WHO WE ARE
The Orillia Museum of Art & History (OMAH) is an incorporated registered charity that acts as a hub of culture and heritage in the heart of Orillia’s Peter Street Arts District. Located in the heart of downtown Orillia, the clocktower of the Sir Samuel Memorial Building is a beacon for our historical location, but that’s just the beginning! For over twenty years, OMAH has been inspiring creativity and celebrating history, growing as a hub for local artists and historians.
We invite families to try our drop in programs, teachers to explore our educational programming, learn about Orillia and area’s vibrant history, or enjoy an exhibition or two.
To inspire creativity and celebrate local history by expanding awareness and appreciation of art, local history and culture in the Orillia community and surrounding area.
The Orillia Museum of Art & History will be the anchor for the significant and growing arts, local history and cultural community in Orillia and surrounding area by offering exciting and innovative exhibits, events, programming and activities that reach out and engage all citizens, seasonal residents and visitors.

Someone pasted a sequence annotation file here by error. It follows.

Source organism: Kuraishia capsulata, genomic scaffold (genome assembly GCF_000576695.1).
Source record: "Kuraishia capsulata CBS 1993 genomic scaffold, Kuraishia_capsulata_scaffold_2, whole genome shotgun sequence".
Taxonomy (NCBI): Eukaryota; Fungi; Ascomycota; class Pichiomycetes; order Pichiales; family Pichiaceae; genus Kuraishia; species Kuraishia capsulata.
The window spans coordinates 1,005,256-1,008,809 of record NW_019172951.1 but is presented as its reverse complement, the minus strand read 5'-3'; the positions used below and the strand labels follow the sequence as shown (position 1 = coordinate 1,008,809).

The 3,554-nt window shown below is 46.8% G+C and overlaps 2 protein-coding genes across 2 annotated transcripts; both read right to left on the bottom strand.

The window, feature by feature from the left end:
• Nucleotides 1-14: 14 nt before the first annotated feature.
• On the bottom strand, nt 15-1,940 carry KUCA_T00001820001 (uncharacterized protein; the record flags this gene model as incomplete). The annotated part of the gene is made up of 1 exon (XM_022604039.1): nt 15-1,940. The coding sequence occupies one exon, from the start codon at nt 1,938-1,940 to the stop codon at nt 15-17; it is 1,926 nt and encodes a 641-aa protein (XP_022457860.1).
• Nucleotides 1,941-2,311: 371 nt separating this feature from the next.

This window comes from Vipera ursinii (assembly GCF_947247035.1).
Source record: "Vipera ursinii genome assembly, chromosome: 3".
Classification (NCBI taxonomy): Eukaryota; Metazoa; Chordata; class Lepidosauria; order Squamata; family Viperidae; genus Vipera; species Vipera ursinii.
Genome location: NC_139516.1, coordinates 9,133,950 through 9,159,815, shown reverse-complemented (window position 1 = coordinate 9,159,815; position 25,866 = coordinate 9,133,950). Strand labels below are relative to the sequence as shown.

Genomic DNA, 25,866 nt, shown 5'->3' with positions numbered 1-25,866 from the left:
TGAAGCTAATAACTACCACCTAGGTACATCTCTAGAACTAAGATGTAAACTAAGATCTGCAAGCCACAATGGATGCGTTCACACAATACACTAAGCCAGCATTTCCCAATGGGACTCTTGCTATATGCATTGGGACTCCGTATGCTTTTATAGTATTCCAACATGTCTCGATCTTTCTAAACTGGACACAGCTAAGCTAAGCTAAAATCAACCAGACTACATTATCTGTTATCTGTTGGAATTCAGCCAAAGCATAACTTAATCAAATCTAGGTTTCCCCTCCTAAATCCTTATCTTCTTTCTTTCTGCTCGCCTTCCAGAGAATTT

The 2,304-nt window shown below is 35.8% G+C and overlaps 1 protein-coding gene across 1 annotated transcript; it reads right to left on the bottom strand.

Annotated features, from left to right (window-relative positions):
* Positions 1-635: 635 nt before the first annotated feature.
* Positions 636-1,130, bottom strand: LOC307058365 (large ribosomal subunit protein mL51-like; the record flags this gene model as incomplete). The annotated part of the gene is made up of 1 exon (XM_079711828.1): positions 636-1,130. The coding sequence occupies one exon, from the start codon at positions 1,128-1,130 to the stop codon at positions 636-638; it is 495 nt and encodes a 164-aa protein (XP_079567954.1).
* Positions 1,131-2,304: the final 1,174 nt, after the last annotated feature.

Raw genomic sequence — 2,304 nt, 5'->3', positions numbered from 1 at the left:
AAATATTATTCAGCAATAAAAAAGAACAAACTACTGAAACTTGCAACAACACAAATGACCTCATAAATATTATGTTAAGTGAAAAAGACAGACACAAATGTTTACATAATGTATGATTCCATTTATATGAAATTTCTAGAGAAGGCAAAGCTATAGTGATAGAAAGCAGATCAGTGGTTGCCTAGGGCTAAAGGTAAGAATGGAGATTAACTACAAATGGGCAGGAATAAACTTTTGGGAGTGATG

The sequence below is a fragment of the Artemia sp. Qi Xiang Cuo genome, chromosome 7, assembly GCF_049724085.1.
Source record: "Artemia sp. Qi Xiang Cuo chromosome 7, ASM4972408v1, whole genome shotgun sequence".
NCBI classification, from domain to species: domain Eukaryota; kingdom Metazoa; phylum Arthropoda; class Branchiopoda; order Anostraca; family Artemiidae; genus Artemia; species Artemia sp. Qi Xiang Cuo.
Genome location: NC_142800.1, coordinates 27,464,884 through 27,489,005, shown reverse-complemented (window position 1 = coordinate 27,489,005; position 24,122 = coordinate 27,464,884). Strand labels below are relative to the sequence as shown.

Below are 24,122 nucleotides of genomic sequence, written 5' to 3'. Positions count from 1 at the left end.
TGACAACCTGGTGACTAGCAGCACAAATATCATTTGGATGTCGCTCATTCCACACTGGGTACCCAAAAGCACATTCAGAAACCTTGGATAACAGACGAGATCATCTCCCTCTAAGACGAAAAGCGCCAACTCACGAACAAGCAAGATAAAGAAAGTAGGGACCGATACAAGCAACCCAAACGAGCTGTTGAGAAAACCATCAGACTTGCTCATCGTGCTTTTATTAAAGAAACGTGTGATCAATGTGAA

Take a browse around our website to learn more about what OMAH has to offer!
HOURS & LOCATION
OMAH is open
Tuesdays – Saturdays 11am-4pm
Admission is $5 or by membership
We are located at
30 Peter St. South
You can call us at 705-326-2159 for any further inquiries.
11 AM - 4 PM
TUESDAY - SATURDAY
The Orillia Museum of Art & History is located on the traditional territory of the Anishnaabeg. The Anishinaabeg include the Ojibwe, Odawa, and Pottawatomi nations, collectively known as the Three Fires Confederacy. We respect and observe the long and enduring presence of Indigenous Peoples – First Nations, Metis and Inuit – on this land. Their teachings and stewardship, culture and way of life have shaped our City’s unique identity.
In acknowledging that we occupy colonized Indigenous territories, and out of respect for the rights of Indigenous people, we accept our collective responsibility to recognize our colonial histories as well as their present-day manifestations in order to honour, protect, and sustain this land.